MARCH 2022

Topic: Grocery Boy to Supermarket Owner/Operator - looks back.
Speakers:: Melvyn [Mel] Courtney

Info: Born and educated in Christchurch, Mel Courtney was awarded a Food Retailing Scholarship from Foodstuff Christchurch Ltd. one week after his 21st birthday. He was the youngest to attain the scholarship and gained the highest marks ever, thus enabling him open his first grocery store in Springs Road, Christchurch. Five years later Mel moved to Nelson to connect with his roots, which began with his grandparents Humphrey (Fred) and Elizabeth Courtney who lived at Glenhope. Fred was an engine driver and drove the train from Glenhope to Nelson. After opening his first Nelson supermarket at the corner of New Street and Trafalgar Street, he went on to open supermarkets at Richmond Mall, Atawhai, Stoke and Montgomery Square. Mel recalled the many changes in grocery shopping over the years.


Topic: Ten Minute Tales – Preserving the Past.
Speakers:: Five of our members stepped up to the mic and shared a diverse range of stories with a theme of ‘preserving the past’ - ranging from discovering intriguing back stories and books, to lucky rescues.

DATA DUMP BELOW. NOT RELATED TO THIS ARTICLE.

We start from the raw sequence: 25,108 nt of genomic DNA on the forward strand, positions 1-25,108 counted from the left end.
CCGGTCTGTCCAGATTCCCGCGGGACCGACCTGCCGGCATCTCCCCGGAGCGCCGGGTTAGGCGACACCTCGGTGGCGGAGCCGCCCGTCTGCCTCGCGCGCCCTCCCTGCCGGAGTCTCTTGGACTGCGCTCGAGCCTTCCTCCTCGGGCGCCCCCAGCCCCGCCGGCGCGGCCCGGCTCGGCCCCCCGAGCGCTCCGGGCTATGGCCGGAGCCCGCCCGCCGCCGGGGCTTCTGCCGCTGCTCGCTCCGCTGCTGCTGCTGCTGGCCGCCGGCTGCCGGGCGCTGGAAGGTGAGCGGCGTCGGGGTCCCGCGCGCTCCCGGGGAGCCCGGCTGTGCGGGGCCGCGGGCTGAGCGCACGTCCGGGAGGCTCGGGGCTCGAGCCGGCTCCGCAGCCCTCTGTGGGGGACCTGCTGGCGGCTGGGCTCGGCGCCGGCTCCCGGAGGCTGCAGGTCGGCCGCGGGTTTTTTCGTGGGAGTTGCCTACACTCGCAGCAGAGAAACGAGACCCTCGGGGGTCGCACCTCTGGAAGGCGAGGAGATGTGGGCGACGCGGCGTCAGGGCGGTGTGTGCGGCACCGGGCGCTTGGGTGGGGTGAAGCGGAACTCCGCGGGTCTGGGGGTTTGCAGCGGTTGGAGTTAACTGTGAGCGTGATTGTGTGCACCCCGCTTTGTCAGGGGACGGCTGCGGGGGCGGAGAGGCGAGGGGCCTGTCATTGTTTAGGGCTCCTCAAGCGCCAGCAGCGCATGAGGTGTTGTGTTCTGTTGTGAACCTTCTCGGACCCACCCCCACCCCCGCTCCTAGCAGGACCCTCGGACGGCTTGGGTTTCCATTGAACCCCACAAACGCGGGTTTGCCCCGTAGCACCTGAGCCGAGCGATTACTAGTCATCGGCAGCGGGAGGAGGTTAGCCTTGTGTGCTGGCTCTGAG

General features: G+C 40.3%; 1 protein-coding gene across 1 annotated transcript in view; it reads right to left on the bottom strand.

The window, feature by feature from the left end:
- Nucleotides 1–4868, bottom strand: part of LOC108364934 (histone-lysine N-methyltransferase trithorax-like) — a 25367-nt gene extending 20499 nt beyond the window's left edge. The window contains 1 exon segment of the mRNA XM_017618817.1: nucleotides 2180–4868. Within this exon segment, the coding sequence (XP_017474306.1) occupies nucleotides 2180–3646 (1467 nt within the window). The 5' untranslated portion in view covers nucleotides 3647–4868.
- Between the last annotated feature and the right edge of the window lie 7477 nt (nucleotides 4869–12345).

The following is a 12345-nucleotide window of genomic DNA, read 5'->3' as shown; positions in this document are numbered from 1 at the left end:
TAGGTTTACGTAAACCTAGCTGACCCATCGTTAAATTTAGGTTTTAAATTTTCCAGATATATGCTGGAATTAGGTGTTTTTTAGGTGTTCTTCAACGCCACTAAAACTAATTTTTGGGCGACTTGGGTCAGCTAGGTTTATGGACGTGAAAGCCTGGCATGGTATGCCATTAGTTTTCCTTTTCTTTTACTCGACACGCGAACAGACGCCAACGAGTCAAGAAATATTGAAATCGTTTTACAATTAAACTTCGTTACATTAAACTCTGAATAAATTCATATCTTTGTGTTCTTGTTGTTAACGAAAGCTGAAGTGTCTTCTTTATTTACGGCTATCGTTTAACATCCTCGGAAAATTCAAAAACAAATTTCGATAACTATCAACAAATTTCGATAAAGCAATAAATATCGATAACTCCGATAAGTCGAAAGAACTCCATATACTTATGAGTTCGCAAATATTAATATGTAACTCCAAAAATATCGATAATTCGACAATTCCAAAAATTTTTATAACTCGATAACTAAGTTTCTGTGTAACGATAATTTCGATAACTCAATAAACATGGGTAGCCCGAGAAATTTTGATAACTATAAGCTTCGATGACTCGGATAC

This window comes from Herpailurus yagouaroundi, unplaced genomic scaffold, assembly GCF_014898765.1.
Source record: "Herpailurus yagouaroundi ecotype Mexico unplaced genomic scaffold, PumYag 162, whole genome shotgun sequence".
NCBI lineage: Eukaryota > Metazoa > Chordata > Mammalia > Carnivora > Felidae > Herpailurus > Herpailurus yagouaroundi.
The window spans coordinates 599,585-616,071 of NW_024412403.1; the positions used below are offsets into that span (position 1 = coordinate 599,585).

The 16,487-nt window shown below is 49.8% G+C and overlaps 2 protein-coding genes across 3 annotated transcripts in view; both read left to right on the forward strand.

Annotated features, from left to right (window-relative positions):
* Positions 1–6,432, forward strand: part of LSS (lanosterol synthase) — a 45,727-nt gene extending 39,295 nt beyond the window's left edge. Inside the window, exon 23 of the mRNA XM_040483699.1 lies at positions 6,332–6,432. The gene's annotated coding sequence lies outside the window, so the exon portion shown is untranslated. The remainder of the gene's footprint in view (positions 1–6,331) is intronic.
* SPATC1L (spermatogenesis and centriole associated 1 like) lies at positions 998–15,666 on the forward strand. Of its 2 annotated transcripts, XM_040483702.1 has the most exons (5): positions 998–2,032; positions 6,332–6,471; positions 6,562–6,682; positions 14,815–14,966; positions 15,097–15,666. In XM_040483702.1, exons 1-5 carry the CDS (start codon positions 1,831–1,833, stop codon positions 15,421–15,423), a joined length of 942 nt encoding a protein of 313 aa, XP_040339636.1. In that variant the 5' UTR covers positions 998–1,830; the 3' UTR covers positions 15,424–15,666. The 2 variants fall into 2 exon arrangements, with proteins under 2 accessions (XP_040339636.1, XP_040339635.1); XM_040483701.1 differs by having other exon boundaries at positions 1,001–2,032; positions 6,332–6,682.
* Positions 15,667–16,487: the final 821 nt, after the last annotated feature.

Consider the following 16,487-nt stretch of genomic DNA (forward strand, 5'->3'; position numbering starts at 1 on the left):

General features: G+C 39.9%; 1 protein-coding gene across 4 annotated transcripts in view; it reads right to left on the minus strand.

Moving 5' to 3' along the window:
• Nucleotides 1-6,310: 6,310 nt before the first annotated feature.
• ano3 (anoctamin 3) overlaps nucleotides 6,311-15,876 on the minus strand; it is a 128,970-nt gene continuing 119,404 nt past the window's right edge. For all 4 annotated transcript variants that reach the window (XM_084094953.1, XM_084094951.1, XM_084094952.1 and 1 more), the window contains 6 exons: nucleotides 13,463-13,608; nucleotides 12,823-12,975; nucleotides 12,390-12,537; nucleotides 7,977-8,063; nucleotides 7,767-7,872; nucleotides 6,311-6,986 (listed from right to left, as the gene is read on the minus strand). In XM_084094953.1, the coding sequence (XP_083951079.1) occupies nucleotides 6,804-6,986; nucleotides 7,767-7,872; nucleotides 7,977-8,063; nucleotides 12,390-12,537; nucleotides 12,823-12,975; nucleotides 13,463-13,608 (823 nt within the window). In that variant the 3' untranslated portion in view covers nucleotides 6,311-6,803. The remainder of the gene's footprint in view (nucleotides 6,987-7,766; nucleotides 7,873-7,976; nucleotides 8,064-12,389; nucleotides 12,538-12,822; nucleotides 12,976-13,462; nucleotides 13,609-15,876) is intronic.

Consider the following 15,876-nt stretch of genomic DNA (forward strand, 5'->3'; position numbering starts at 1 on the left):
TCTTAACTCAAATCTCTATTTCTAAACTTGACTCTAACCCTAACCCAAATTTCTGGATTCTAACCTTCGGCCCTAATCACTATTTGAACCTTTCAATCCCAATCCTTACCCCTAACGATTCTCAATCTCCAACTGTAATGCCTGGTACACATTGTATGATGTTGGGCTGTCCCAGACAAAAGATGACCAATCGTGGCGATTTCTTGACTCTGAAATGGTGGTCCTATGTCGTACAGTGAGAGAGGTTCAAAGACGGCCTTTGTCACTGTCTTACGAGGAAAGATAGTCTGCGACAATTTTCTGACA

Info: • Alec Woods – Nelson’s First Cookbook? – How to pickle your grayling • Jackie Cook - 'Exploring imagination: Nelson caves and a New Zealand Fairyland. The work of Mis E. C. Harris and Mrs Ambrose E. Moore.' • Yolanda Persico – The Damned Nelson Railway – Micky Mouse Train to Nowhere! • Warwick Johnston – ‘Hey Mister, What’s in that Skip?’ • Julie Catchpole - Back stories: Nelson City Centre ArtWalk - Three 19th century images from the ArtWalk and their histories.


Topic: Blackball and Paparoa Trail.

Info: In May 2021 the speaker walked four days on the Paparoa trail, New Zealand's latest 'Great Walk'. However, this talk is mostly about the historic town of Blackball and how its history and character was shaped by several notable individuals - some with links to Nelson. Nelson ophthalmologist and mountaineer John McKinnon has a long connection with Nepal and for many years, with his wife Diane, ran a Nepal trekking company called Footprints Tours.


Topic: Gone and Not Quite Forgotten.
Speakers:Peter Millward